I am working on a little tool that makes it easy to import an Oracle VM template in a more automated fashion, using python's built-in SimpleHTTPServer. While working on this, I realized that in many environments the Oracle VM Servers might be in an isolated network so that they don't have direct access to the intranet. We're talking about the management network here.
One simple way around this, is to take one server that's on the same network as the Oracle VM Server's management network, for instance, the Oracle VM Manager system... and install something like TinyProxy on that machine.
A good Monday morning for Desktop Virtualization at Oracle.
We just released a few new products :
Oracle VDI 3.5
Oracle Sun Ray Software 5.4
With more and more VMWare customers choosing to use Oracle VM as virtualisation platform for running Oracle Software, the need rose at a client to convert some of the windows VM’s on vCenter to OVM. Surprisingly, I didn’t find a guide in the OVM 3 manual. I knew OVM 2.2 had a chapter about V2V, but only P2V gets covered in the OVM 3 manual.
This is the procedure I successfully followed :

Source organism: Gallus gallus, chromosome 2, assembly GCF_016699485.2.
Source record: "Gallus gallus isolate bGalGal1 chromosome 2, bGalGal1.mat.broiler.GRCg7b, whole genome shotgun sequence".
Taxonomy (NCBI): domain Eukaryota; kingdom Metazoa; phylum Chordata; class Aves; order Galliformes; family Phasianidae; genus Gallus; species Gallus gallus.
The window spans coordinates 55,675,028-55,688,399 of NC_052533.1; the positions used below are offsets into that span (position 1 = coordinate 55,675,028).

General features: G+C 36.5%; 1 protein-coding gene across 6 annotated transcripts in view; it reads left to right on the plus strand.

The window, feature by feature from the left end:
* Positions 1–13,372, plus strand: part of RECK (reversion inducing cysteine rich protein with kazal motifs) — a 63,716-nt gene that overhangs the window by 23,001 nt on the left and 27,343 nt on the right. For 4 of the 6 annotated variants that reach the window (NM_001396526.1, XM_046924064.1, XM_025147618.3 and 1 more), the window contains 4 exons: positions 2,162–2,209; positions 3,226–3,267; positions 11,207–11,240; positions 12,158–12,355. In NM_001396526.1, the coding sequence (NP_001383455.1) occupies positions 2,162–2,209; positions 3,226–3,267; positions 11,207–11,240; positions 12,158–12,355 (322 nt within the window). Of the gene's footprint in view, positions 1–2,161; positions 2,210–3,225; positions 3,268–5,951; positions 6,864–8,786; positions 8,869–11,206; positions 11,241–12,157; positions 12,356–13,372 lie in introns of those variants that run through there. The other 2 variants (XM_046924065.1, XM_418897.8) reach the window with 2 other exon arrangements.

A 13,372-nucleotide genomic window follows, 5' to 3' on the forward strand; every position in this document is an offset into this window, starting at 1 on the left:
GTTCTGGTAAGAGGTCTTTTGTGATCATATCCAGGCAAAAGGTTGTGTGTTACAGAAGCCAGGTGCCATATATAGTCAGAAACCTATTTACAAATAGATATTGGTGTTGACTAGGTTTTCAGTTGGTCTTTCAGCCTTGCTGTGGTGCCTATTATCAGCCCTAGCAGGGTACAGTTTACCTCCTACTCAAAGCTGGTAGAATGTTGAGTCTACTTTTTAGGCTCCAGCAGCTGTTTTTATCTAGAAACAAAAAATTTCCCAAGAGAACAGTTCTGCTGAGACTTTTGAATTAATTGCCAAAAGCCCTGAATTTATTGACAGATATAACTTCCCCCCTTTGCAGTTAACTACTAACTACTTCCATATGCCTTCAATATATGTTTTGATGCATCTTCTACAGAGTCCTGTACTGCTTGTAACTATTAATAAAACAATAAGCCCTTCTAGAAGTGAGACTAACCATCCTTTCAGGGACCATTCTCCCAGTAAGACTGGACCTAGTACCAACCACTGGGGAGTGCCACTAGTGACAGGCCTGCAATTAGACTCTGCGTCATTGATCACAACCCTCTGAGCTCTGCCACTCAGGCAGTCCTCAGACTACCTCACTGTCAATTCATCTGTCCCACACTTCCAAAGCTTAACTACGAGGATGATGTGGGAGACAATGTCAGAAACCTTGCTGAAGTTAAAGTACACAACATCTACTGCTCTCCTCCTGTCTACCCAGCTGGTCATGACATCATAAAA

Recently I had a client where oracleasm scandisks took over 10 minutes to run. This meant a reboot took 12 minutes instead of 2 minutes and performing any kind of HA tests where disks were involved had this 10-min wait.
This client had an enormous amount of Logical Volumes per server and this was the only difference with other systems where I had succesfully used asmlib. So I went to check how these were defined on an OS level.
If you have a system with Oracle Linux 6 installed but you are not using public-yum, and you want to play with our mainline kernel builds from the playground channel, then you need to create a simple, small yum repo file and you are all set.
Some reasons could be that your system is configured for a local yum repository for updates, or you are registered directly with ULN.
Either way, a very simple example file can be
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Release notes are here.
The programmatic way to extend Oracle VM Template Configure is to build your own module.
To write your own module, you have to build an RPM that contains a configure script in a specific format, let's go through the steps to do this.
Oracle VM template configure works very similar to the init.d and chkconfig script model. For template config we have the /etc/template.d directory, all the scripts go into /etc/template.d/scripts. Then symlinks are made to other subdirectories based on the type of target the scripts provide. At this point we handle configure and cleanup.